Wild Sheep Forever- Fall 2022 Edition

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Fall 2022 Issue Editor in Chief Kyle Stelter (CEO) Editors Bill Pastorek Nolan Osborne Peter Gutsche Contributor Sydney Goward Design & Layout Sportscene Publications Inc. Printing Elite Lithographers Co. Ltd. Editorial Submissions
submit articles and photos to communications@wildsheepsociety.com
Printed in Canada
Board of Directors.......................................................................................4 President’s Message 5 Board Member Profile – Danny Coyne 6 Andre the Giant 8 Breaking Down the Burn 14 Women Hunt – Virality and the Art of Gratitude 20 You Never Forget Your First .....................................................................24 Periodization of the Mountain Athlete 28 Monarch Members 32 How Warm is a Sleeping Pad? 34 What is 1Campfire? 36 Once They Were Numerous 38 Member Highlights....................................................................................42 Dream Rams Books .................................................................................44 Bull Mountain Prescribed Burn in Region 4 46 Wild Sheep Society of BC Magazine is published four times per year for the Wild Sheep Society of British Columbia by Sportscene Publications Inc. 10450 - 174 Street Edmonton, Alberta T5S 2G9 Ph: 780.413.0331
Fax 780.413.0388 Email: info@sportscene.ca www.sportscene.ca
No portion of Wild Sheep Society of BC Magazine may be copied or reproduced without the prior written consent of the Wild Sheep Society of British Columbia. The views and opinions expressed by the authors of the articles in Wild Sheep Society of BC Magazine are those of the author and not necessarily those of the Wild Sheep Society of British Columbia. PUBLICATIONS MAIL AGREEMENT NO. 43363024 Return Undeliverable Canadian Addresses to Wild Sheep Society of British Columbia #101 - 30799 Simpson Road, Abbotsford, BC V2T 6X4 www.wildsheepsociety.com
Cover photo by Danny Coyne - Wild Sheep Ambassador

Chief Executive Officer – Kyle Stelter 250-619-8415 ● kstelter@wildsheepsociety.com

President – Korey Green 250-793-2037 ● kgreen@wildsheepsociety.com

Past-President – Dave Heitsman 604-250-4732 ● david@fortressforwarders.com

Vice-President – Chris Barker 250-883-3112 ● barkerwildsheep@gmail.com

Jesse Bone 250-802-7468 jessetbone@hotmail.com

Tristan Duncan 778-921-0087 tb.duncan@gmail.com

Rob Englot 250-719-9607 renglot@telus.net

Peter Gutsche 250-328-5224 petergutsche@gmail.com

Vice-President – Mike Southin 604-240-7337 ● msouthin@telus.net

Secretary – Greg Rensmaag 604-209-4543 ● rensmaag_greg@hotmail.com

Treasurer – Joe Humphries 250-230-5313 ● joseph_humphries@hotmail.com

Josh Hamilton 250-263-2197 josh.wssbc@gmail.com Greg Nalleweg 778-220-3194 greg@nextgenelectrical.ca

Colin Peters 604-833-5802 colin.peters12@gmail.com

Robin Routledge 250-262-9058 robin.wssbc@gmail.com

Communications Committee

Chair: Kyle Stelter ● 250-619-8415 kstelter@wildsheepsociety.com

Fundraising Committee

Chair: Korey Green ● 250-793-2037 kgreen@wildsheepsociety.com

Government Engagement Committee

Chair: Greg Rensmaag ● 604-209-4543 rensmaag_greg@hotmail.com

Hunter Heritage Committee

Chair: Jonathan Proctor ● 250-352-2020 proctorj72@gmail.com

Indigenous Relations Committee

Chair: Josh Hamilton ● 250-263-2197 josh.wssbc@gmail.com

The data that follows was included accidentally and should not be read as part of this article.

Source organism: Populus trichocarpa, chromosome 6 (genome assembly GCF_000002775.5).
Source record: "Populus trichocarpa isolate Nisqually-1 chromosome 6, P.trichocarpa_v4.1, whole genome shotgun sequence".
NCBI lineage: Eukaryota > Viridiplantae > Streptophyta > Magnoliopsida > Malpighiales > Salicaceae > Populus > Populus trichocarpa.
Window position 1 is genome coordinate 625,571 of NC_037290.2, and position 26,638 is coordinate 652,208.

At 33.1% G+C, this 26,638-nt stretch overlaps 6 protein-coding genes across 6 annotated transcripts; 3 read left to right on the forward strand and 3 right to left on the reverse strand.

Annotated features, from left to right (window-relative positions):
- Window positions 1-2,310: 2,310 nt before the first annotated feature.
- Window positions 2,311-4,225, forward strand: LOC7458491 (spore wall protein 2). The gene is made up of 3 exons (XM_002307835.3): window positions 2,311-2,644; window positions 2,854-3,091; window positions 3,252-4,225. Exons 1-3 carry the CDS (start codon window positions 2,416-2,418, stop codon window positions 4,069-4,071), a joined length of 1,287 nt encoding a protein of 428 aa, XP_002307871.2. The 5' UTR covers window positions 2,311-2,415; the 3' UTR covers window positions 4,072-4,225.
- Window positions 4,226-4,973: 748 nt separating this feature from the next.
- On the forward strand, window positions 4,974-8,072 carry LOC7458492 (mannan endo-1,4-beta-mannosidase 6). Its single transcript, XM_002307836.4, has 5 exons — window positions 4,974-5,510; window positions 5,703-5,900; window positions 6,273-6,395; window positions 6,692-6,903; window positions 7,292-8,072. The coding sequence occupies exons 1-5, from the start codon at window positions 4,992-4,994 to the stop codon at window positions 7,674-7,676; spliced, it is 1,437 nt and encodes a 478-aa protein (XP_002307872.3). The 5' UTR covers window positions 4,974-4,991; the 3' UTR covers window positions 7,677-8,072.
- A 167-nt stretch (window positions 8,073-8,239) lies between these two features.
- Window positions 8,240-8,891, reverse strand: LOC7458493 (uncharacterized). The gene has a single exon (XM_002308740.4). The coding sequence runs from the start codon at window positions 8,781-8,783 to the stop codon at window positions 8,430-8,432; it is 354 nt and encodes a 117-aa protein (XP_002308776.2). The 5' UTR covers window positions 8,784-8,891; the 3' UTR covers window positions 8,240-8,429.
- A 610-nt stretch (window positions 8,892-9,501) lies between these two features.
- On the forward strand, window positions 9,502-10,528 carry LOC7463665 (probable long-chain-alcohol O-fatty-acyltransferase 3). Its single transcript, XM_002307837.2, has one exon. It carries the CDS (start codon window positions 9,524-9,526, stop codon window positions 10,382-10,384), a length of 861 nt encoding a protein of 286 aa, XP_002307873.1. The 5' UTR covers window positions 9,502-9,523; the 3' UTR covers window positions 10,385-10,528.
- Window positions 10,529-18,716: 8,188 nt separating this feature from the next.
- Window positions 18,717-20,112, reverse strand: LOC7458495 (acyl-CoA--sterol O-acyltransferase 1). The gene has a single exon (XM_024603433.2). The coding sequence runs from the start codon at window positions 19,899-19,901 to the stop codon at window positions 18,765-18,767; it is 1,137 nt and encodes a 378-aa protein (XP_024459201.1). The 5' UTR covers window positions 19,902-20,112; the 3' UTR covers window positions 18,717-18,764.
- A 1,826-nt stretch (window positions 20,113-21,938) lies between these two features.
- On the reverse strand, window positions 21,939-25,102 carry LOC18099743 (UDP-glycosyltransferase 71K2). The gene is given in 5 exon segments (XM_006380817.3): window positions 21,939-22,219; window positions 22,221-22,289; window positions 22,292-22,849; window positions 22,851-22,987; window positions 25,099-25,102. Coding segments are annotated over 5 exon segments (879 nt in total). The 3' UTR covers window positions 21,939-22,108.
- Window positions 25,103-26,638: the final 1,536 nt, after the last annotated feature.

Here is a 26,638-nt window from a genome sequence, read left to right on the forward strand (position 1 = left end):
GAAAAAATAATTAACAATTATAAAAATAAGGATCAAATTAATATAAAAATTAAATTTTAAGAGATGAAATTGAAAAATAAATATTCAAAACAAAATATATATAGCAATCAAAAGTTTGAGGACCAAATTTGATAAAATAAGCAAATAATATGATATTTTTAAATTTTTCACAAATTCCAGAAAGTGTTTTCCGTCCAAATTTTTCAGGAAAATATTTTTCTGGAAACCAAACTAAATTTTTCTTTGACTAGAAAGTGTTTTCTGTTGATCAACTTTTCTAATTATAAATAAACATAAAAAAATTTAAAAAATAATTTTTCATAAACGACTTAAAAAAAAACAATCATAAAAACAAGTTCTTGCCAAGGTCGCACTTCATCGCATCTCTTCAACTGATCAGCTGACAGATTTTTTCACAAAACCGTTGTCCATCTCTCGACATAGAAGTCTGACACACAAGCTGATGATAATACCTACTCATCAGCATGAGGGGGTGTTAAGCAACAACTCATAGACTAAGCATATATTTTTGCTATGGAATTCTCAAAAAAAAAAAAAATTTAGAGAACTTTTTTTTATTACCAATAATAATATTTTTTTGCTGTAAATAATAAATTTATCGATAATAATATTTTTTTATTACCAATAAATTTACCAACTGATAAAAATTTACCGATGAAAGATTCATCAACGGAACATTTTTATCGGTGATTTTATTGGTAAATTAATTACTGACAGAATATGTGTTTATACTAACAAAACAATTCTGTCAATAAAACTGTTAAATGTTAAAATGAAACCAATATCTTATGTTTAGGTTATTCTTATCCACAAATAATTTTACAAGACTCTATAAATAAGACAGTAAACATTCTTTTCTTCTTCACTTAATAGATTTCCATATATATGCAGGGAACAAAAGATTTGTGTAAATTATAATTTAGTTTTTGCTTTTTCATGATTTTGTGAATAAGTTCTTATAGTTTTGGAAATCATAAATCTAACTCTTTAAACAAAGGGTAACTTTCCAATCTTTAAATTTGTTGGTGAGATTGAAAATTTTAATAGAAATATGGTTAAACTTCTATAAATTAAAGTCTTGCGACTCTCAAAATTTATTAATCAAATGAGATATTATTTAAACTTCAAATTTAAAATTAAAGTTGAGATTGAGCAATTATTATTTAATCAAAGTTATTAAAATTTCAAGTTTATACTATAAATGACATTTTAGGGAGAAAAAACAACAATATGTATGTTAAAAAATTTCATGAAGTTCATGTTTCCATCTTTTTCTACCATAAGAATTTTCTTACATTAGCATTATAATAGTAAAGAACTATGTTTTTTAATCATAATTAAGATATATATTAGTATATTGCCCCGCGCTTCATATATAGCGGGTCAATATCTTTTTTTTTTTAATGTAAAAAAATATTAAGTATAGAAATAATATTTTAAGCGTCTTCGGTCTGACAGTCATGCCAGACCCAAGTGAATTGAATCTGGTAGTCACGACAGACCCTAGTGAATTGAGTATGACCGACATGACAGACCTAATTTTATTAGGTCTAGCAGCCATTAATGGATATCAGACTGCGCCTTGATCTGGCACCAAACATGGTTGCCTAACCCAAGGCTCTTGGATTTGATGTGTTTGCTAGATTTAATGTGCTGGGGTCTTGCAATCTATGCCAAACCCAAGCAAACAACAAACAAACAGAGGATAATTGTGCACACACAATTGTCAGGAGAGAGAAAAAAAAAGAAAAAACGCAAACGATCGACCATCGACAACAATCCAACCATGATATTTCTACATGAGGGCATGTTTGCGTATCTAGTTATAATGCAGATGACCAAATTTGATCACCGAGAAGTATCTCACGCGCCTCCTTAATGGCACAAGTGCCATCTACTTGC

Membership Committee Chair: Peter Gutsche ● 250-328-5224 petergutsche@gmail.com

Projects Committee

Chair: Chris Barker ● 250-883-3112 barkerwildsheep@gmail.com

Jurassic Classic

Trevor Carruthers ● 250-919-5386 ● trevor.carruthers@shaw.ca


Joe Humphries ● 250-230-5313 ● joseph_humphries@hotmail.com

Women Shaping Conservation

Rebecca Peters ● 778-886-3097 ● rebeccaanne75@gmail.com


Kelly Cioffi ● 778-908-3634 kelly@dkccompany.com

Executive Assistant

Michael Surbey ● 604-690-9555 exec@wildsheepsociety.com

Danny Coyne

Darryn Epp

Jeff Jackson Trevor Carruthers


s another hunting season nears an end, it is a good time to reflect on WSSBC’s year to date and look forward to the remainder of 2022.

Some success stories since our last issue of the Wild Sheep Forever Magazine include completion of the Gataga River Clean-up project, in which WSSBC contributed $75,000 towards, through the support of a B.C. Community Gaming Capital Project Grant; Fraser River sheep counts; approaching the 100th episode of the “Talk is Sheep” podcast; board approval of over $150,000 in funding towards wild sheep projects since July 2022; and an unprecedented Jurassic Classic event.

On the heels of the Jurassic, we have launched a number of fundraising raffles including our 1Campfire Raffle, Jurassic Classic Rifle Raffle, Vortex Optics Package Raffle, Sitka Gear Raffle, and BiG BoaR Rifle Raffle. This year we are excited to offer our largest Wild Sheep Raffle (WSR) offering to date, which includes a Desert Bighorn Sheep Hunt, NWT Polar Bear Hunt, Yukon Grizzly or Caribou Hunt, Alberta Pronghorn Antelope Hunt, and the Barney’s Ultimate Sheep Camp Package. We want to thank all our sponsors, members and supporters who make these raffles happen, as they contribute up to one-quarter of our funds raised annually.

This is the time of year we start making plans for our upcoming 2023 fundraisers. We are elated to be planning for a return to in-person events including the

Northern Fundraiser in Dawson Creek on February 4th, 2023 and the Kamloops Convention & AGM March 10-11, 2023. Please keep an eye out for information regarding the registration open dates for those events, as we expect them to sell out fast. In addition to these events, the board has been busy planning for the first BC Wild Sheep Summit to be held in Prince George November 16-18, 2022, details on this event can we found on our website.